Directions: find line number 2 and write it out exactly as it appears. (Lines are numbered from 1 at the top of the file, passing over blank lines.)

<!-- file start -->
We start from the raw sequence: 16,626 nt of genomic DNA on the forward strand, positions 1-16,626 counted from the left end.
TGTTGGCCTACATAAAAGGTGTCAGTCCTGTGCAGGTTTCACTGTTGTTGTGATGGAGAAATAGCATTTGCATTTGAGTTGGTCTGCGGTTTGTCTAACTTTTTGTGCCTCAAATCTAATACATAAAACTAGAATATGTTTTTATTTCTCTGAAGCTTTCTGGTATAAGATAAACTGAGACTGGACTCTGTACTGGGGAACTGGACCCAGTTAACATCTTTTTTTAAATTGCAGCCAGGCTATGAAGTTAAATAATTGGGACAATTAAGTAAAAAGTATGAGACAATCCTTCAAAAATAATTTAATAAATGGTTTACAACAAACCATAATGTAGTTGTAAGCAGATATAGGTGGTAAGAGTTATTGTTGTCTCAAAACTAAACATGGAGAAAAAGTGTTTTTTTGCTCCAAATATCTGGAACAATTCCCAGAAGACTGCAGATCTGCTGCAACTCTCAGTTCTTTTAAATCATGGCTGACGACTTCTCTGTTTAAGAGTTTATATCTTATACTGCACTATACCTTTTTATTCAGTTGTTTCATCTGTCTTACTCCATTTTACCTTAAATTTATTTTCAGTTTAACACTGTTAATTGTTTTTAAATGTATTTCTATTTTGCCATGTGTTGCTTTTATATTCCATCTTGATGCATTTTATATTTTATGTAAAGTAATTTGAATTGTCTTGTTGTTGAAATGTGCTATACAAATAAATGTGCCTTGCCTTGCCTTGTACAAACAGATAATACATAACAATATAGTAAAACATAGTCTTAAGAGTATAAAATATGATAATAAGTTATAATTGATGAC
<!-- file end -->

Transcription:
TGTTGGCCTACATAAAAGGTGTCAGTCCTGTGCAGGTTTCACTGTTGTTGTGATGGAGAAATAGCATTTGCATTTGAGTTGGTCTGCGGTTTGTCTAACTTTTTGTGCCTCAAATCTAATACATAAAACTAGAATATGTTTTTATTTCTCTGAAGCTTTCTGGTATAAGATAAACTGAGACTGGACTCTGTACTGGGGAACTGGACCCAGTTAACATCTTTTTTTAAATTGCAGCCAGGCTATGAAGTTAAATAATTGGGACAATTAAGTAAAAAGTATGAGACAATCCTTCAAAAATAATTTAATAAATGGTTTACAACAAACCATAATGTAGTTGTAAGCAGATATAGGTGGTAAGAGTTATTGTTGTCTCAAAACTAAACATGGAGAAAAAGTGTTTTTTTGCTCCAAATATCTGGAACAATTCCCAGAAGACTGCAGATCTGCTGCAACTCTCAGTTCTTTTAAATCATGGCTGACGACTTCTCTGTTTAAGAGTTTATATCTTATACTGCACTATACCTTTTTATTCAGTTGTTTCATCTGTCTTACTCCATTTTACCTTAAATTTATTTTCAGTTTAACACTGTTAATTGTTTTTAAATGTATTTCTATTTTGCCATGTGTTGCTTTTATATTCCATCTTGATGCATTTTATATTTTATGTAAAGTAATTTGAATTGTCTTGTTGTTGAAATGTGCTATACAAATAAATGTGCCTTGCCTTGCCTTGTACAAACAGATAATACATAACAATATAGTAAAACATAGTCTTAAGAGTATAAAATATGATAATAAGTTATAATTGATGAC